15. 15. University Instructional Partnerships (schools and libraries) Shared Faculty Responsibility for Teaching Across Content Areas and Standards New Assessed Content Area “Information Science and Technology” University Provision for Budgetary Investment in University-based Instructional Partnerships University Provision for Faculty Teaching Assignments Across Departments and Programs
  16. 16. University Partnerships Until university education faculty partnerships become the norm,  subject area teachers and school administrators are likely to continue to view school librarians as support staff.  information science and technology will not become a recognized content area along with assessed (Annual Yearly Progress) content areas: reading, science, mathematics, social studies, and government.  there will be little proof of school librarians’ effect on student achievement in the area of information and technology literacy.  educational policy makers and the public are not likely to recognize the need, or demand funding for state-licensed K-12 school librarians.
  17. 17. Comments ? Questions ?
  18. 18. References Achterman, D. L. (2008). Haves, halves, and have-nots: School libraries and student achievement in California. Denton, Texas. UNT Digital Library. Retrieved from, http://digital.library.unt.edu/ark:/67531/metadc9800/m1/ Church, A. (2008). The instructional role of the library media specialist as perceived by elementary school principals. School Library Media Research, 11. Retrieved from http://www.ala.org/aasl/aaslpubsandjournals/slmrb/slmrcontents/volu me11/church Common Core State Standards Initiative. (2010). Common core state standards (CCSS) Retrieved from http://www.corestandards.org/thestandards Dow, M. J. (Ed.). (2013). School libraries matter: Views from the research. Santa Barbara, CA: Libraries Unlimited.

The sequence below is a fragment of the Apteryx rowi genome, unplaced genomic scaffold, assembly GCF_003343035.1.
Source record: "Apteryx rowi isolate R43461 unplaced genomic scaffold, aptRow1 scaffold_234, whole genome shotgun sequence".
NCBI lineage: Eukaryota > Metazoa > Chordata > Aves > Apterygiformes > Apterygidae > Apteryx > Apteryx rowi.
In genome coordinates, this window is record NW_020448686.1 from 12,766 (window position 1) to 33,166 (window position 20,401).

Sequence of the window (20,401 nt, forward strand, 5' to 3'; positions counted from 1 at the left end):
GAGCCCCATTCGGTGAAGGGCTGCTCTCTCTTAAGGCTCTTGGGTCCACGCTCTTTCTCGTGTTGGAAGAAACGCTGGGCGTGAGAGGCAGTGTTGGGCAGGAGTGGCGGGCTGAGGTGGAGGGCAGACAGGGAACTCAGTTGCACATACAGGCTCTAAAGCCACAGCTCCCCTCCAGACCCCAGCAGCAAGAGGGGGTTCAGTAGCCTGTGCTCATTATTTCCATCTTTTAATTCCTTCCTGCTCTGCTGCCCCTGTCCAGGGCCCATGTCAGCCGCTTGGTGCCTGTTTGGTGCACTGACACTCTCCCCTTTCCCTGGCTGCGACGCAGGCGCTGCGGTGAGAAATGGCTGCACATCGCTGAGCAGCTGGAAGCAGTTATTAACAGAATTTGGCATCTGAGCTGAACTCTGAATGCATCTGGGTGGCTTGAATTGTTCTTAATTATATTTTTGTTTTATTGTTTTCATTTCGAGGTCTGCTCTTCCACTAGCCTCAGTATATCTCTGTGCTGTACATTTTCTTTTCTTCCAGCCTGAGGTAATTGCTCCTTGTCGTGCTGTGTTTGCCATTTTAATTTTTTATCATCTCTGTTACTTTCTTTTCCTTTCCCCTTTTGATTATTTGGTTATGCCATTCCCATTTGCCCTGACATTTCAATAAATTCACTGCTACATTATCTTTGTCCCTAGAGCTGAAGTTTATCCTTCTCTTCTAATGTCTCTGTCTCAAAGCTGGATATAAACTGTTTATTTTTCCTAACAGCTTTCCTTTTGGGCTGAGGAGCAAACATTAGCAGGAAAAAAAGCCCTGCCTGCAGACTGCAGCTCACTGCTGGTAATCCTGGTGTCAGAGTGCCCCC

19. 19. Dow, M. J. (Ed.). (2013). School libraries matter: Views from the research. Santa Barbara, CA: Libraries Unlimited. Dow, M. J., (2013). Effective use of first principles of instruction. School Library Monthly, 29(8), 8-10. Dow, M. J., Davis, T., & Vietti-Okane, A. (2013). Influencing instructional partnerships in pre-service elementary education teachers. In M. J. Dow (Ed.), School Libraries Matter: Views From the Research. Santa Barbara, CA: Libraries Unlimited. Dow, M. J., Lakin, J. M., & Court, S. C. (2012). School librarian staffing levels and student achievement as represented in 2006-09 Kansas Annual Yearly Progress data. School Library Research, 15. Retrieved from http://www.ala.org/aasl/slr. Dow, M. J. (2010). School library leadership at the university level. School Library Monthly, 27(3), 36-38. Dow, M. J. (2010). School librarians teach subject area 10: Computer and information sciences. School Library Monthly, 27(2), 5-8. Dow, M. J. (2010). Making schools better: School librarians’ roles in aggressive reforms—What is our official position? Knowledge Quest, 38(5), 78-82.